The use of directed artificial lighting substantially reduced bat flight activity in lit areas of churches. The flight activity of all species present in the churches where this approach was trialled was reduced. The response of Natterer’s bats was particularly strong, but common and soprano pipistrelle species were less affected. The response of bats to the lighting varied among the churches, most likely to do with how reflected light impacted the remaining “dark” areas within each church. As well as changes to flight activity within the church, however, the lighting was also observed to change the emergence and nocturnal activity of Natterer’s bats. Time of emergence became more variable and the length of time the bats spent foraging outside the church was reduced. The use of lighting over extended periods may potentially be detrimental to bat welfare and conservation. 
 
There was little evidence that bat boxes installed inside and outside the churches had been used by bats during the study’s experimental periods but droppings underneath the boxes suggest some have been used subsequently. It has been observed in other mitigation studies that it may take a number of years before artificial enhancements such as boxes are used. Within churches bats may choose to use other alternative known roosting locations in preference to these newly installed features. 
 
Tailored use of deterrents to change the behaviour of bats inside churches, to reduce their impact on congregations, may be an option for some churches that have difficult problems with bats that cannot be resolved by other means. The techniques tested were successful in changing bat behaviour to reduce impact of the bats on church communities, but some approaches also have tangible risks to the welfare or status of the colonies which are not fully understood and merit further investigation.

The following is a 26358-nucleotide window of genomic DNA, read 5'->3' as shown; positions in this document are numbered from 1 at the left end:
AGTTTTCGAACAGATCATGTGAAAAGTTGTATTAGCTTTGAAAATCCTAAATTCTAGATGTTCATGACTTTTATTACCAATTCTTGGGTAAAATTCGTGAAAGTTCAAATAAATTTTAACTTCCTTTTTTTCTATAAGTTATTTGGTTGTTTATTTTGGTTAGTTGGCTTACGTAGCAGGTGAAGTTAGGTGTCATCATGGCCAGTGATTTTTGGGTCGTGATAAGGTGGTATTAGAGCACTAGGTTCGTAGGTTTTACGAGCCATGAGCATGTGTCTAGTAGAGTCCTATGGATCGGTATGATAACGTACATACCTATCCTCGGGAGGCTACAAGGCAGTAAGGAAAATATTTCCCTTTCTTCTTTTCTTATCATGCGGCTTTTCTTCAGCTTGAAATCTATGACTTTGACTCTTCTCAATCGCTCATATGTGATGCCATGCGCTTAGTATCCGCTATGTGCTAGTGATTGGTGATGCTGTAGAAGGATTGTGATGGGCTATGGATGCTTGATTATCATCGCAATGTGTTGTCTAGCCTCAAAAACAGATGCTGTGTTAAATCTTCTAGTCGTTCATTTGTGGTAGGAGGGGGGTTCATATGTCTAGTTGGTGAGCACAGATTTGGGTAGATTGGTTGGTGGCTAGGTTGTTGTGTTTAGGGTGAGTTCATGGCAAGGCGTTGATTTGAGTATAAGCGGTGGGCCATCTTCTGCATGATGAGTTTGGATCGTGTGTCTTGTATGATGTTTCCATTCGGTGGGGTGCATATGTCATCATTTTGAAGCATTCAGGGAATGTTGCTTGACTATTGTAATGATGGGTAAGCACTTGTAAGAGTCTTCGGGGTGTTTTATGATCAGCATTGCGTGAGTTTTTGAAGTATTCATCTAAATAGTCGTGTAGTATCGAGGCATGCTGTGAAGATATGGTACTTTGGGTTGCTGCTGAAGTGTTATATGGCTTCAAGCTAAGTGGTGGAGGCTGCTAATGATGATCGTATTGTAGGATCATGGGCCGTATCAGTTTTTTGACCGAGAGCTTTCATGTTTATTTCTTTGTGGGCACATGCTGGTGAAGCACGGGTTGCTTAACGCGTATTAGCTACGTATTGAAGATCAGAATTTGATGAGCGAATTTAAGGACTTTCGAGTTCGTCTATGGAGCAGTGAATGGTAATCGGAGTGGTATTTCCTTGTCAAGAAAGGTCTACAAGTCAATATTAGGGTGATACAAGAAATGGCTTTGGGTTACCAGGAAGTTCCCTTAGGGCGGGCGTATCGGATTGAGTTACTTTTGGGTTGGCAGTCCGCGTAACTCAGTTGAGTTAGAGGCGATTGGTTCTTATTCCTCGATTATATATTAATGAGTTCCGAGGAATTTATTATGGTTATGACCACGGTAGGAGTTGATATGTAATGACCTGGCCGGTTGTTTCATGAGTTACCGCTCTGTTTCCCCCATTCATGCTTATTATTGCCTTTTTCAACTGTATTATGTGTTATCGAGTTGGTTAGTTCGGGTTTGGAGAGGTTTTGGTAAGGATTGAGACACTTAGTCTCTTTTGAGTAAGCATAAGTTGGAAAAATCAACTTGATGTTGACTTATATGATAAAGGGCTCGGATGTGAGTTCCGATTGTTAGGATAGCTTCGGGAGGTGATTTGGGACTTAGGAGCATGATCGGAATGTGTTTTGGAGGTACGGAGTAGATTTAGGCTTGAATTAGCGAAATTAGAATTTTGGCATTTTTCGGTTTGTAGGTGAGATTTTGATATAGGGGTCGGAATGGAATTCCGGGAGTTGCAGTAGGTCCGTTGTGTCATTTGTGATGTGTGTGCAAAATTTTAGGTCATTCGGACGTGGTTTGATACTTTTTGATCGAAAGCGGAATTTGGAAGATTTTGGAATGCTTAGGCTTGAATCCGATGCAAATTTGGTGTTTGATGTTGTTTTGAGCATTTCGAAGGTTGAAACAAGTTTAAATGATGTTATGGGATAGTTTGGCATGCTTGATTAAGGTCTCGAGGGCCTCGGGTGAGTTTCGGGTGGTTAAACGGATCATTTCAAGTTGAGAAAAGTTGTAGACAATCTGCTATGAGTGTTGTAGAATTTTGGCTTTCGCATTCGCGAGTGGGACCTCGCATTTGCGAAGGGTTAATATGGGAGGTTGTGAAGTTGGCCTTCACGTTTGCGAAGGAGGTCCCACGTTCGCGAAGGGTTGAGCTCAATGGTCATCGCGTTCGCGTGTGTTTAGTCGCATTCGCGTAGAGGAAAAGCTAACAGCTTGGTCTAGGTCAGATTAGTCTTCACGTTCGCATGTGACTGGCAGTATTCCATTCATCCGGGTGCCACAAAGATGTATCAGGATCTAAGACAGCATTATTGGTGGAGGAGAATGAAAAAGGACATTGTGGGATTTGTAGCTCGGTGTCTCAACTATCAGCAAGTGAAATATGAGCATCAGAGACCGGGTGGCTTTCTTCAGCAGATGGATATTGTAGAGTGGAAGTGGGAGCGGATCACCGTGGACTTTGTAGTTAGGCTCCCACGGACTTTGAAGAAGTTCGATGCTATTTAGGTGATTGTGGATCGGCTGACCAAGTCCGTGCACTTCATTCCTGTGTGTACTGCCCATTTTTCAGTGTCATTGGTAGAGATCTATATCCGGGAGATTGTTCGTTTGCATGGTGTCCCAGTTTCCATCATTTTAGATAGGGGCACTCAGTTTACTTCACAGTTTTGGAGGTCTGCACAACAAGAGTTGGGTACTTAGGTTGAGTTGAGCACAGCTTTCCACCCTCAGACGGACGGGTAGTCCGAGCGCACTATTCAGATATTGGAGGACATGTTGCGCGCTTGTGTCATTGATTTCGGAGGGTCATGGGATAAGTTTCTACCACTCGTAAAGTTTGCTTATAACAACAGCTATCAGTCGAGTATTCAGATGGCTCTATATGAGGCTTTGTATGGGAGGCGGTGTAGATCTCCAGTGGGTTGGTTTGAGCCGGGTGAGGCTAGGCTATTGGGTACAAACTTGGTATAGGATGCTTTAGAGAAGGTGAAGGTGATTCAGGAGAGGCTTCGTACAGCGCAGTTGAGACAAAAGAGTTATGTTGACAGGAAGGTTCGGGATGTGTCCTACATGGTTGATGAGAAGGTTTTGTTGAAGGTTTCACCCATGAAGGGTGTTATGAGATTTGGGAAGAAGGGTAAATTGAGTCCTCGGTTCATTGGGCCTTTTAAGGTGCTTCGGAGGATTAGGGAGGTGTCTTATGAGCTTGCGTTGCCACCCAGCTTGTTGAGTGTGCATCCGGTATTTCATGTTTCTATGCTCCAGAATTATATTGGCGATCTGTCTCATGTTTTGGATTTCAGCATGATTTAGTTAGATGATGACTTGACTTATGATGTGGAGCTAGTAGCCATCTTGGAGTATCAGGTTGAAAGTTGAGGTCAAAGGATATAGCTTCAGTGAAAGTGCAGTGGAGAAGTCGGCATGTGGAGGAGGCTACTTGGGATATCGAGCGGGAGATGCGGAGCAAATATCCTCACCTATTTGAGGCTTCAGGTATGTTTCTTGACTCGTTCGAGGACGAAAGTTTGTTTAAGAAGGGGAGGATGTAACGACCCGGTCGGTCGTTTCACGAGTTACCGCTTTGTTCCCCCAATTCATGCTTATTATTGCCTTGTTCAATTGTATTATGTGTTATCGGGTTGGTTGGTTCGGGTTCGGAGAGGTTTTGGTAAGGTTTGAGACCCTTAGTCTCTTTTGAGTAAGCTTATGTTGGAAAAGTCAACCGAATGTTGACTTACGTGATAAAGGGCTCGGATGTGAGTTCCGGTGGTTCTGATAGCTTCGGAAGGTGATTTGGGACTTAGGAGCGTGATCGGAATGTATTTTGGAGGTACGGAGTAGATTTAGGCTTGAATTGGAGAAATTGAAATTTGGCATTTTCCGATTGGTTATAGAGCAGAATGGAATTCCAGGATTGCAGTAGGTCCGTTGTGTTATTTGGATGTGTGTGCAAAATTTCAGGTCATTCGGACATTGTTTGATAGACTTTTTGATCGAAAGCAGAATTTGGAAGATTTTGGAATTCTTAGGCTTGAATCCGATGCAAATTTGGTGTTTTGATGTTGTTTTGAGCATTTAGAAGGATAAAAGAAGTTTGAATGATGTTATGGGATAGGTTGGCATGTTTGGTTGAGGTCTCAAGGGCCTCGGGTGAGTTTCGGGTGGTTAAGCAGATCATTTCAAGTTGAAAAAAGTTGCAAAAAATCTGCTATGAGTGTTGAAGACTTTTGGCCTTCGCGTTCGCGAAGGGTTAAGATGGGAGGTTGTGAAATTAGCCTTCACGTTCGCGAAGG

With judicious use of deterrents, problems caused by bats in churches can be mitigated. Deterrents can be used to move roosting sites within churches and limit where bats leave their droppings and urine so that problems to congregations and to artefacts of historic and cultural significance can be much reduced. In order to protect Favourable Conservation Status, these deterrents will need to be used under licence from Natural England or the relevant Statutory Nature Conservation Organisation (SNCO). 
 
The full report on the Nattere's bats and churches research funding by Defra can be downloaded HERE 
 
A scientific paper on these findings was published in January 2016 in PLOS One, this is available by clicking HERE 

Management of Bats and Churches - a pilot, 2015 

This pilot project, commissioned by English Heritage (now Historic England) built on the previous research outlined above. The project researched and development management techniques to enable churches severely affected by bats to implement cost effective solutions which protect churches and heritage in ways which cause no long term detrimental impact on bat populations 
 
Key research findings were: 
1. Acoustic deterrents were an effective tool in reducing the impact of Natterer's bats on churches. 
2. Natterer's bat and soprano pipistrelle roost locations could be manipulated with acoustic deterrents in spring/early summer. 
3. Soprano pipistrelles eventually habituated to acoustic deterrents. 
4. Light deterrents adversely affected bat behaviour and trapped bats within their roosts. 
5. 'Boxing-in' roosting areas around bats' entry points into a church was found to provide a promising solution, retaining roosting space for the bats but preventing access (and therefore deposition of droppings and urine) to the rest of the church interior. 
6. The operation of techniques and equipment were refined to create a toolkit for the effective and safe management of bats in a church context (based on findings for Natterer's bats and soprano pipistrelles), including a guidance document on the use of deterrents and bespoke 'boxing-in' measures. 
 
A full report is available for download from HERE.